Over the last couple of weeks, I’ve finally started dipping my toes back into the pool of writing fiction. I’m finally developing a story idea into a real book after more than a year of “absent creativity”—and at last, I had a revelation: my creativity hadn’t really been gone; it had merely been asleep, recharging.
When I was a teenager, my dream was to be a novelist. I would sit in my room at my desk for hours, plotting, writing, editing. The “life of a writer” consumed me. This was all I ever wanted: for it to be me, my characters, and my world. And of course, one day, a best-selling novel. But things didn’t quite work out that way.
If you’re anything like me, nothing has ever sounded as dull as simply “being normal”. Having a normal job and doing normal things like normal people. It turns you off because, deep down, you know you were made for more than that. You have a purpose, and “normalcy” is your enemy—or is it?
I just want to take a minute to say something that should be pretty obvious, but for some reason isn’t: People are not normal. People are complex, vibrant, mysterious, and deep—sometimes even beyond their own realization. You are one of those people. But unique people like you and I sometimes end up doing “normal things”—and we beat ourselves up for it.
“Reading is an act of resistance in a landscape of distraction.” That’s how author David L. Ulin put it, and I quite agree. In our culture, distractions hold a tyrannical reign, and unless we learn to resist them, they will devour our time.
There’s something special about reading—something you can’t achieve by watching a movie or listening to an audiobook. Reading a magic all its own. It draws your mind to focus; challenges your imagination to spin into gear. If you aren’t making time to read, you’re missing a lot of extraordinary benefits.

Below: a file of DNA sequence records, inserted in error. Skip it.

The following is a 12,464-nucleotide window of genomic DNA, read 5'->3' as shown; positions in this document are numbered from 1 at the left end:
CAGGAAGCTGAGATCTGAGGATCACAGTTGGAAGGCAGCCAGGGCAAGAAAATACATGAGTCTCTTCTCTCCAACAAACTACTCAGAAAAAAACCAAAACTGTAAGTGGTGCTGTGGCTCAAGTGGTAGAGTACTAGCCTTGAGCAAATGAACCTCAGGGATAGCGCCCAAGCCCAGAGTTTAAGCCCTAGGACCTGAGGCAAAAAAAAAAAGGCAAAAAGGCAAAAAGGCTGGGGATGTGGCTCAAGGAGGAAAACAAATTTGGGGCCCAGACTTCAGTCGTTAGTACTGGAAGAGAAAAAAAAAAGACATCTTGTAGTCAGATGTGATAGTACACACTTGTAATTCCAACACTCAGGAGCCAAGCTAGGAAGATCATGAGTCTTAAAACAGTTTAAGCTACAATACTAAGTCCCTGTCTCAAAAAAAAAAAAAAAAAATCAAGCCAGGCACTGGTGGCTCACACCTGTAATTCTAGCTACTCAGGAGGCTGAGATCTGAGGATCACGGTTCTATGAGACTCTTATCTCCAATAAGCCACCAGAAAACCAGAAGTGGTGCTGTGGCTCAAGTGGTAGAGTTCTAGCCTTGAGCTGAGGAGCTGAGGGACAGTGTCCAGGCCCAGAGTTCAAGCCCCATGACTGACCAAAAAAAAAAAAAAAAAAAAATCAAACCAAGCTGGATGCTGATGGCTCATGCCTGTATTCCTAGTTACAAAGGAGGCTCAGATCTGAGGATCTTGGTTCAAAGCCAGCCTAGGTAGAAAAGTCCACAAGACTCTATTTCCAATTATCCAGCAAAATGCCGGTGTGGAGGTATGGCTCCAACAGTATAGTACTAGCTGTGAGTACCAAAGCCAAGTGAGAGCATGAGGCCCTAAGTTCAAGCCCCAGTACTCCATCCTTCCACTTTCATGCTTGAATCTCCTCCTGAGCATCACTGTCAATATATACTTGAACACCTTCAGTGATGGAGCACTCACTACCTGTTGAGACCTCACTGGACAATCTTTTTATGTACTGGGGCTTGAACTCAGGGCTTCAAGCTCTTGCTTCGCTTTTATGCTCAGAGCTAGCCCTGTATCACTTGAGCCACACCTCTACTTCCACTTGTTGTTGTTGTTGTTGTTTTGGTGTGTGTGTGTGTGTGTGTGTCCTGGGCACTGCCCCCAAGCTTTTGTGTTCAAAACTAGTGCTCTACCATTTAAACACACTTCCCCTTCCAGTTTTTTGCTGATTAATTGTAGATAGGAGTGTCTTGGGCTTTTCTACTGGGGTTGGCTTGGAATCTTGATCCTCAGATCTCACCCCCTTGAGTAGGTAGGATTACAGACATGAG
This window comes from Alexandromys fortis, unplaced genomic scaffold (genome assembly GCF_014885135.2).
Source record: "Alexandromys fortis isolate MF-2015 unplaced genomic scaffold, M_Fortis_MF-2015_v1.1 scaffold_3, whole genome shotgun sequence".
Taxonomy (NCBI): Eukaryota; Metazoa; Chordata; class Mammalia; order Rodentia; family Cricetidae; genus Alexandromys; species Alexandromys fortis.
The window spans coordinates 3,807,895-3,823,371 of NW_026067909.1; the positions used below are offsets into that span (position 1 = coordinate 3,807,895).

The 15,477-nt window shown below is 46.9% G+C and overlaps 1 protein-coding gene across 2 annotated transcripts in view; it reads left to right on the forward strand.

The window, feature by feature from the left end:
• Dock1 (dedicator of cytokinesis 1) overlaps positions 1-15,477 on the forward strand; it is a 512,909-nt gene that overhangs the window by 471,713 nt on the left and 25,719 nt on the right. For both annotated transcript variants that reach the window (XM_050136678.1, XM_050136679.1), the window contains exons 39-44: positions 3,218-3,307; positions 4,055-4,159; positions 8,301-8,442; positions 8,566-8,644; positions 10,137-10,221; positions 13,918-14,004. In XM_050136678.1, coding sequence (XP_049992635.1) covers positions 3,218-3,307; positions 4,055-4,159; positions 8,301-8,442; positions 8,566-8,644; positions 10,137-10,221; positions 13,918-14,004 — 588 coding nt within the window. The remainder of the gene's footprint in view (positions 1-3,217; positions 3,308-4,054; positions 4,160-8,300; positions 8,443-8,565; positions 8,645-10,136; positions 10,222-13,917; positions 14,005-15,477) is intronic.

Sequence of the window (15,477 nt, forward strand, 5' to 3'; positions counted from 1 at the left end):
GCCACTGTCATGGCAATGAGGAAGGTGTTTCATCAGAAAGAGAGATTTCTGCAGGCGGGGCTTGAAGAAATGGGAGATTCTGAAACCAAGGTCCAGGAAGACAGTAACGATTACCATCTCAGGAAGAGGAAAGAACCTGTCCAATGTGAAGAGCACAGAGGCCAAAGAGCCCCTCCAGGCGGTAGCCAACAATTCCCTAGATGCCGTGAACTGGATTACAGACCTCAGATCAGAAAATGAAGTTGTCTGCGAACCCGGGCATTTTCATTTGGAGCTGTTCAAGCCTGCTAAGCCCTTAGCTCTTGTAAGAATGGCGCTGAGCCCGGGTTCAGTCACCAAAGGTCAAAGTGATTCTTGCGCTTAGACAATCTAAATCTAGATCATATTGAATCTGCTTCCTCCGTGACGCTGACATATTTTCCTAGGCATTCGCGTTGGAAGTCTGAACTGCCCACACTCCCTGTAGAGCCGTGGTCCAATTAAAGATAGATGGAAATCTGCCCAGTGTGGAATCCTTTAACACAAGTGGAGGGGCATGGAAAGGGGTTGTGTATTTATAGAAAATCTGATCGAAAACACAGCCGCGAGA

Creative people are naturally independent. We like to think for ourselves and test our own theories, ideas, and methods. Sometimes we even end up convincing ourselves we don’t need anyone else—ever.
As much as we like to function within our own rhythms, living in a bubble will hinder your creativity and limit your impact, causing you to miss out on some incredible benefits that come when you open yourself up to working with others.
We all grew up with fairytales. Stories such as Cinderella, Peter Pan, and Alice in Wonderland can probably be found scattered throughout your childhood, and for good reason. There’s just something fantastic about them.
Children everywhere are fascinated by fairytales. They have always been had a high value placed on them in society. Albert Einstein said that if you want your kids to be intelligent, read them fairytales. There’s something about these stories that makes them very special—something that many adults no longer recognize.
“What are you going to do?”
If you’re a college student, that question is probably as familiar to you as the air you breathe. Even if you’re still in high school, you’ve likely heard the same thing. What direction are you going to take your life?
In this culture, we’re okay with living small. We don’t like risks—especially if those risks may end up costing or hurting us. It’s scary to step out too far, so we rarely do. Living small is comfortable.
It’s difficult to break out of the mediocrity of small living: the comfort zone. Yet deep down, we long for more. For adventure. We thirst for a bigger purpose, and so we turn to stories.